Higher Technological Institute Centla ING.

COMPUTER SYSTEMS SYSTEMS FUNDAMENTALS OF TEACHER DEVELOPMENT: Students: Potenciano WILVER MORALES Jovan Tzec CHRISTIAN HERNANDEZ 1 CONTENTS • • • • • INTRODUCTION ======================= ================= WATERFALL MODEL • DESCRIPTION ======================= ======================== • STRUCTURE • FE ATURE ===================== == ======================= • ADVANTAGES • DISADVANTA GES ===== ======================== ================ • SPIRAL MODEL • DESCRIPTION • ===== ======================== ================= STRUCTURE • FEATURES ======= =================== ==================== • ADVANTAGES • DISADVANTAGES ========= ======================== ============ • INCREMENTAL MODEL • • DESCRIPTION ===== ================== === ==================== STRUCTURE ==== • 4 5 6 7 10 11 12 13 14 15 19 20 21 22 23 24 2 • • • • • • • • • • • • • • • • • • • • • • • • • • ADVANTAGES ============================ • UNIFIED DEVELOPMENT PROCESS DESCRIPTIO N ========== ==== • • STRUCTURE • ============== ========================= ===== == FEATURES ============= • PERSONAL SOFTWARE PROCESS DESCRIPTION ============== ========== === • • PRINCIPLES = • OBJECTIVES ======================= =========== ============== === • • ADVANTAGES DISADVANTAGES =================== ============ ============ • LEVELS • ============================= ========= ======== CONCLUS ION ======================== ================= • BIBLIOGRAPHY • 25 26 27 28 32 33 34 36 37 38 39 40 42 43 3 INTRODUCTION As in other systems engineering, software systems require considerable time and effort for development and remain in use for a much longer period. During this t ime of development and use, since it detects the need to build a software system until this is removed, it identifies several stages which together are called t he software life cycle and in each case, depending on which Whatever the nature of the project, set up the cycle of life differently. An essential part of the t asks of software development is the documentation of all elements and specificat ions for each phase. Since this task is always influenced by the current phase o f development will be explained in a distributed along the different phases as a special section to emphasize its importance in the overall software development . 4 5 DESCRIPTION This model allows the possibility of iterations, that is for the changes made in the maintenance you can see for example the need to change something in the design, which means it will make the necessary changes in the coding and wil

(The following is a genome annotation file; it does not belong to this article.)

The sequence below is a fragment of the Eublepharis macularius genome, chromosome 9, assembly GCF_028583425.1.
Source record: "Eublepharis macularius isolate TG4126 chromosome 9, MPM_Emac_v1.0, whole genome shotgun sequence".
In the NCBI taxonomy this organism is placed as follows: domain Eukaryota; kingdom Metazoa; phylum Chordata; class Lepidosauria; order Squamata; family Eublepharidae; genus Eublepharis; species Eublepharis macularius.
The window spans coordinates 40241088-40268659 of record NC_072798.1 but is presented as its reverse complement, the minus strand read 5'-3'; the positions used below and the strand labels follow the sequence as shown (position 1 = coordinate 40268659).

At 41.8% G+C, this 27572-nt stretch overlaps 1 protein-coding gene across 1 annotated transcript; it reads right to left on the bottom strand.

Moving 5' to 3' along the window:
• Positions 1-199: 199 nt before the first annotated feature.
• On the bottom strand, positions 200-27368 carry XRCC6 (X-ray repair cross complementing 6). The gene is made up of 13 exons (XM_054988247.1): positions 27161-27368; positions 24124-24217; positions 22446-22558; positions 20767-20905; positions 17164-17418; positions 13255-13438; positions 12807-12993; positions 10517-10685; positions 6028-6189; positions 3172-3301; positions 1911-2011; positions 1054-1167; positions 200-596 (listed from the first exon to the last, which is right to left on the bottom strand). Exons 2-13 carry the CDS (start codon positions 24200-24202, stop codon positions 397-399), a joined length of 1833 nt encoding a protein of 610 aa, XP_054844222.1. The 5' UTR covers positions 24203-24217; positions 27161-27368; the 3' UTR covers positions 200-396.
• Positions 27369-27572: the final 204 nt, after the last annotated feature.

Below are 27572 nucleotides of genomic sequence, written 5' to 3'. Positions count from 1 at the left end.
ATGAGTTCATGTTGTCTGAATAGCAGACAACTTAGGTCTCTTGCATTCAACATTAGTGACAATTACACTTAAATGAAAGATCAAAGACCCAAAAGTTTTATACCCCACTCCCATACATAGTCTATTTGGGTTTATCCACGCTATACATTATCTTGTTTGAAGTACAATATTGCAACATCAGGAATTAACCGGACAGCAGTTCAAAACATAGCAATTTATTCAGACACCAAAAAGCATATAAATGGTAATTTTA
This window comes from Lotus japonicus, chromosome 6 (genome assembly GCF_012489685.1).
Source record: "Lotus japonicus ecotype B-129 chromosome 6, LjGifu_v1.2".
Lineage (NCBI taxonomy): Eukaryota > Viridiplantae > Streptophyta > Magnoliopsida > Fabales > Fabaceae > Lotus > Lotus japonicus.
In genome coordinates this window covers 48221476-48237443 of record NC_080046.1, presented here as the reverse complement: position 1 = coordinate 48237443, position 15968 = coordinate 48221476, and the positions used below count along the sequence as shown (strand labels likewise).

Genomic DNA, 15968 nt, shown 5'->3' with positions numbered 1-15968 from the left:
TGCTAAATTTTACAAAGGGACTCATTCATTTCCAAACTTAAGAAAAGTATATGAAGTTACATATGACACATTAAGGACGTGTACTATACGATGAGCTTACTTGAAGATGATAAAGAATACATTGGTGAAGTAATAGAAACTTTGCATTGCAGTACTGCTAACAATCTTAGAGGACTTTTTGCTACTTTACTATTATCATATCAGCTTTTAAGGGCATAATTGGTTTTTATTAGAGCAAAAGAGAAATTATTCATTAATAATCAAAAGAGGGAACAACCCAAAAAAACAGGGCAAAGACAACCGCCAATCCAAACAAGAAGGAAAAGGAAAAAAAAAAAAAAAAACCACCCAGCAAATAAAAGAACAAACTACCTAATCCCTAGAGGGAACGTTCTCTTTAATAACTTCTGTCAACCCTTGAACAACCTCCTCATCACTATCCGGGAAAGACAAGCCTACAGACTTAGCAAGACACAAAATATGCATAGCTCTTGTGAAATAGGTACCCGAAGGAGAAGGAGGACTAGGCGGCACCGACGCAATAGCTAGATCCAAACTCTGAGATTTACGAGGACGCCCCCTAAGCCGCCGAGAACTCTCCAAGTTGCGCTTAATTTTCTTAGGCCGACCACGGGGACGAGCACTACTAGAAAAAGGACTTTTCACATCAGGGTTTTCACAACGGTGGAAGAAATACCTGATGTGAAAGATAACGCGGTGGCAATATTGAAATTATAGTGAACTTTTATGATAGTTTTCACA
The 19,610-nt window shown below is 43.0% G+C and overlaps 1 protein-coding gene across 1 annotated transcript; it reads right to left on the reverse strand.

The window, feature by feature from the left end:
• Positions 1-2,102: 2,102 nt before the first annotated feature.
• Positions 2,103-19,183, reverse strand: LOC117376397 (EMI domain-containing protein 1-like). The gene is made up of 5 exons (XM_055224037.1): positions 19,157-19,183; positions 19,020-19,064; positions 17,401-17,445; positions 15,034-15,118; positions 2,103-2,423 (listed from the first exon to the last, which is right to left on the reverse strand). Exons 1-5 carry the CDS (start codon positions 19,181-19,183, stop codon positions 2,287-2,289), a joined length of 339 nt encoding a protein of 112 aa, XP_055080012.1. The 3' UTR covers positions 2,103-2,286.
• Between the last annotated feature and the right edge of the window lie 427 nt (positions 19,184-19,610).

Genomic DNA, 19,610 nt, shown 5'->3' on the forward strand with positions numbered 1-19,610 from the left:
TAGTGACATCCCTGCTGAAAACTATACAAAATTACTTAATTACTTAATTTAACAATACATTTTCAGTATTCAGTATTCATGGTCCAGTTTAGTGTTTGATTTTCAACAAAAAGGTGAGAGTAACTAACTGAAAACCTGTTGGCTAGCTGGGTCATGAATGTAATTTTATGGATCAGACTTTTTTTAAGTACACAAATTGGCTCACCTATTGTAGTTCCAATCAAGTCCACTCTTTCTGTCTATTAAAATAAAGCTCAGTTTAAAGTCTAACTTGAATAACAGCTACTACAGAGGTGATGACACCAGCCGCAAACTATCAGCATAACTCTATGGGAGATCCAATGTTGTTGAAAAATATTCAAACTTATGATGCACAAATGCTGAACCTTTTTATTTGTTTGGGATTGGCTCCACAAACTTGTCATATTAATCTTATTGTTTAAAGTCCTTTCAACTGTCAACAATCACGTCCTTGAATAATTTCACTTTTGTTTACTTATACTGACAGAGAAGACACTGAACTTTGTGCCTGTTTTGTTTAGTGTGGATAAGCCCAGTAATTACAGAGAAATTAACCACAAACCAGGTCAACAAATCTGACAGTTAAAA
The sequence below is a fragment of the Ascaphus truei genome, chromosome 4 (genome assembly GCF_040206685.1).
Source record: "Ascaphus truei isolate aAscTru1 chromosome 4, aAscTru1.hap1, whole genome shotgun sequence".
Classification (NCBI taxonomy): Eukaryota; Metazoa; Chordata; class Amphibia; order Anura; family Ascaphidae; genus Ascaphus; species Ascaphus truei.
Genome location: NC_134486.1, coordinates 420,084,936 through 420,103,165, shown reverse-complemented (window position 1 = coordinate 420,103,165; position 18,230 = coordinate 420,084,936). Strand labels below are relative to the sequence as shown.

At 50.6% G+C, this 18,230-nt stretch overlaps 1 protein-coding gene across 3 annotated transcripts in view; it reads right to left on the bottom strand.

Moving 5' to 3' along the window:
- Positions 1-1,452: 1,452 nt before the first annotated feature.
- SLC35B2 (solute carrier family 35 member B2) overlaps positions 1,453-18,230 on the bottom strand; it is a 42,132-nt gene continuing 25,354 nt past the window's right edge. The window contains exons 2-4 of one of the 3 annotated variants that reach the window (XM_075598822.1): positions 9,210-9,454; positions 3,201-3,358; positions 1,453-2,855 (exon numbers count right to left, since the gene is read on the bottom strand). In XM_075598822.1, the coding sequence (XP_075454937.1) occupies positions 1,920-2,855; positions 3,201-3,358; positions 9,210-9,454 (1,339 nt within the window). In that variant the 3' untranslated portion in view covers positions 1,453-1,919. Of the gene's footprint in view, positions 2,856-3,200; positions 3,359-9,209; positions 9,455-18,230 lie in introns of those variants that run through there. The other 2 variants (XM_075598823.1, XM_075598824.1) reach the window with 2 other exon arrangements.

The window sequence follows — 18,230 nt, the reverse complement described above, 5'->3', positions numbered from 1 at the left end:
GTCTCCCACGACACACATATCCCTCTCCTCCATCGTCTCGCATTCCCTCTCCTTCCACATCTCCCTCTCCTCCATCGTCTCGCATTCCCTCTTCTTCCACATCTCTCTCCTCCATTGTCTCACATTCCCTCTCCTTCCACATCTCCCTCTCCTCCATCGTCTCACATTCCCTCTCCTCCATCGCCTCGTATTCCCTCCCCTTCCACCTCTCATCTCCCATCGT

l have to perform the tests again, that is, if you have to re- previous stage to the maintenance you have to take back the rest of the stages. After each step is a review to see if it can move to the next. 6 Cascade Model Structure (Bennington 1956) The best known, is based on a conventional cycle engineering, life cycle paradig m includes the following activities: System Engineering and Analysis Requirements Analysis Design Coding Test Maintenance 7 • System Engineering and Analysis: Because the software is always part of a larger system the begins by establishing the requirements of all elements of the system and then a llocating some subset of these requirements to software. • Analysis of software requirements: the process of gathering requirements and foc uses intensified especially in the software. The software engineer must understand th e scope of software information, as well as function, performance and interfaces required. • Design: the software design focuses on four distinct attributes of the program: data structure, software architecture, procedural detail and the characterizatio n of the interface. 8 • Coding: the design must be translated into a machine-readable form. Coding step performs this task. • Test: The test focuses on the internal logic of the software, and external funct ions, by